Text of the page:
Last week, the U.S. Environmental Protection Agency (EPA) completed its reconsideration of a January 2009 final action on “project aggregation.” Project aggregation is the concept that addresses when to combine nominally separate physical or operational changes at a stationary source to determine whether the changes trigger New Source Review (NSR) permitting requirements under the Clean Air Act (CAA). The 2009 final action (74 FR 2376) (the “2009 Aggregation Action”) sets forth the EPA’s desired interpretation and policy concerning when to aggregate such activities into a single project. The EPA has submitted the final action reconsidering the 2009 Aggregation Action for publication in the Federal Register (the “2018 Reconsideration”). After the 2018 Reconsideration is published, the 2009 Aggregation Action will go into effect
Under the CAA, an existing stationary source triggers NSR permitting requirements when it undergoes a “major modification” – a physical or operational change or project that results in both (1) a significant emissions increase from the project (known as “Step 1”), and (2) a significant net emissions increase from the source (known as (“Step 2”). How a project is defined under Step 1 determines what emission increases are considered in determining whether a significant emission increase from the project has occurred. It also determines what collection of activities are evaluated to determine whether exclusions apply, such as the exclusion of routine maintenance, repair and replacement activities.
Determining what constitutes a project has always been a case-by-case, fact-specific decision. That remains true under the 2009 Aggregation Action. In the 2018 Reconsideration, the EPA noted that such decisions were historically guided by prior EPA letters and guidance documents. The 2009 Aggregation Action establishes so-called “criteria” to consider in a case-specific evaluation to determine whether nominally separate activities are “substantially related” technically and/or economically and, thus, should be aggregated. These criteria are not necessarily determinative that the activities should be aggregated. But, the EPA notes the criteria are “indicators” that such nominally separate activities are candidates for aggregation.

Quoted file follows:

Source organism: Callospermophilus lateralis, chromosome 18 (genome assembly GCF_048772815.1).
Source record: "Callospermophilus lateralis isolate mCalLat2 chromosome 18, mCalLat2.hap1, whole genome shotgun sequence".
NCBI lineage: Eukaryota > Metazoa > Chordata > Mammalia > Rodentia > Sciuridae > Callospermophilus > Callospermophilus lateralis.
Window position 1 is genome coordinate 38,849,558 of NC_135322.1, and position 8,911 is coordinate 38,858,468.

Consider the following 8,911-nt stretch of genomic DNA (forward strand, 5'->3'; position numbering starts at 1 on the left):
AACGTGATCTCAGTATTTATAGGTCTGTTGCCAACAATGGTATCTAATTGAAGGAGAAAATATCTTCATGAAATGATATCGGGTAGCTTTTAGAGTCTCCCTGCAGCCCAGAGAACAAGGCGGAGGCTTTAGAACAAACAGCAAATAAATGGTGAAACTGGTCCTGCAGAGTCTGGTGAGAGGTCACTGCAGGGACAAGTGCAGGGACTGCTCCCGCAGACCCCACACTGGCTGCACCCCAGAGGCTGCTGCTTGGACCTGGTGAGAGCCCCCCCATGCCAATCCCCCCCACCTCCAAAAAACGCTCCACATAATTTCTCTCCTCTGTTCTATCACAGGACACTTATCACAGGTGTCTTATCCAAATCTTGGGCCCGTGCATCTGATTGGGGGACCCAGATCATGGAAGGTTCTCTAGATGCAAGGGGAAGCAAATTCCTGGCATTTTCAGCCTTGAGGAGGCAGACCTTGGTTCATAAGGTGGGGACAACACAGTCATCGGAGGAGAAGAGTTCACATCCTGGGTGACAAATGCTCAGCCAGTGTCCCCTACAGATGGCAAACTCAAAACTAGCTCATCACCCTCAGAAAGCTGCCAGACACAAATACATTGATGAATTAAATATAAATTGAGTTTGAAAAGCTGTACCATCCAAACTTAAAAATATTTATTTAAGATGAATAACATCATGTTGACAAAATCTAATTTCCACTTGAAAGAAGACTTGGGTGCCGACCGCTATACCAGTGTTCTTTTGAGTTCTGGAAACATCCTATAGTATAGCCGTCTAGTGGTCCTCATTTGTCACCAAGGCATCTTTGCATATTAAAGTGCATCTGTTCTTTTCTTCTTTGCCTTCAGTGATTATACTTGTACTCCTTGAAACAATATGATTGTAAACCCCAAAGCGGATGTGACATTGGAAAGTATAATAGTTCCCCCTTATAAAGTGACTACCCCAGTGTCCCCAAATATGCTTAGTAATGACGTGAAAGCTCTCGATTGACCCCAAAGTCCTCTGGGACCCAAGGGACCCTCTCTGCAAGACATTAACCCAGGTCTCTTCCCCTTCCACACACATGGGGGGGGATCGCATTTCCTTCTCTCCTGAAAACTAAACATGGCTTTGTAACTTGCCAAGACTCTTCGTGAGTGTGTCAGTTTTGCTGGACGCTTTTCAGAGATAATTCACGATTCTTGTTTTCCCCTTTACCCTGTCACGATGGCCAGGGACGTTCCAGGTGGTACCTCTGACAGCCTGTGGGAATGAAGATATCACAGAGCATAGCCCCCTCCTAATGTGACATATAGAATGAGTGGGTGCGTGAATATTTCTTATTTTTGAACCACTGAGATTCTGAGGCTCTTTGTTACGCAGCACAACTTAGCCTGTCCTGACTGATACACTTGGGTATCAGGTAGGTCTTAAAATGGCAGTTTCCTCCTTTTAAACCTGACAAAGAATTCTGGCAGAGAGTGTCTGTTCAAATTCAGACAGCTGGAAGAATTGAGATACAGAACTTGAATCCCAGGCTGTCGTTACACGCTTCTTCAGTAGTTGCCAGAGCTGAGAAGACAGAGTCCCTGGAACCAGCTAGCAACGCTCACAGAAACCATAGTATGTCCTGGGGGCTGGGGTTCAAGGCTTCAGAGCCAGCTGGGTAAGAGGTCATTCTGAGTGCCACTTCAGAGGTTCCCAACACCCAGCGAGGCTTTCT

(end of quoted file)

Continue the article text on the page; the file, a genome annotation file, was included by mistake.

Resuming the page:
Criteria favoring aggregation:
- Activities that “are likely to be jointly planned (i.e., part of the same capital improvement project or engineering study), and occur close in time and at components that are functionally interconnected”;
- Activities whose “benefit is significantly reduced without the other activity”; and
- Activities that are part of a phased capital improvement project and, thus, have a substantial economic relationship.
Indicia and considerations that factor against aggregating nominally separate activities:
- Activities are related only because they support the source’s “overall basic purpose”;
- Activities that occur simultaneously are not presumed to be substantially related;
- The farther apart projects are timed, the less likely they are to be substantially related because they may occur outside of planning and capital-funding cycles;
- Activities that occur in unrelated portions of a major stationary source; and
- Rebuttable presumption that activities that occur more than 3 years apart are not substantially related.
While the 2018 Reconsideration lifts the administrative stay that the EPA had placed on the 2009 Aggregation Action, the 2009 action had also been appealed to the D.C. Circuit by the National Resources Defense Council, and that appeal was stayed while the EPA reconsidered the 2009 action. The original stay directed the parties to file motions regarding future proceedings in the appeal within 30 days after the EPA completed its reconsideration, so the appeal may resume next month.
The EPA also announced that it intends to further consider the impact of the 2009 Aggregation Action in a future rulemaking. Specifically, the EPA issued a March 13, 2018 EPA memorandum on “Project Emissions Accounting Under the New Source Review Preconstruction Permitting Program,” which addresses how emissions increases – considering both emission increases and decreases – are determined in Step 1. The 2018 Reconsideration explains that the EPA intends to issue a rule to clarify the interpretation in that memorandum through a change to the regulations. In that rulemaking, the EPA intends to seek public comments on the potential interaction between its interpretation and policy regarding “project aggregation” and its approach to Step 1 emission analyses.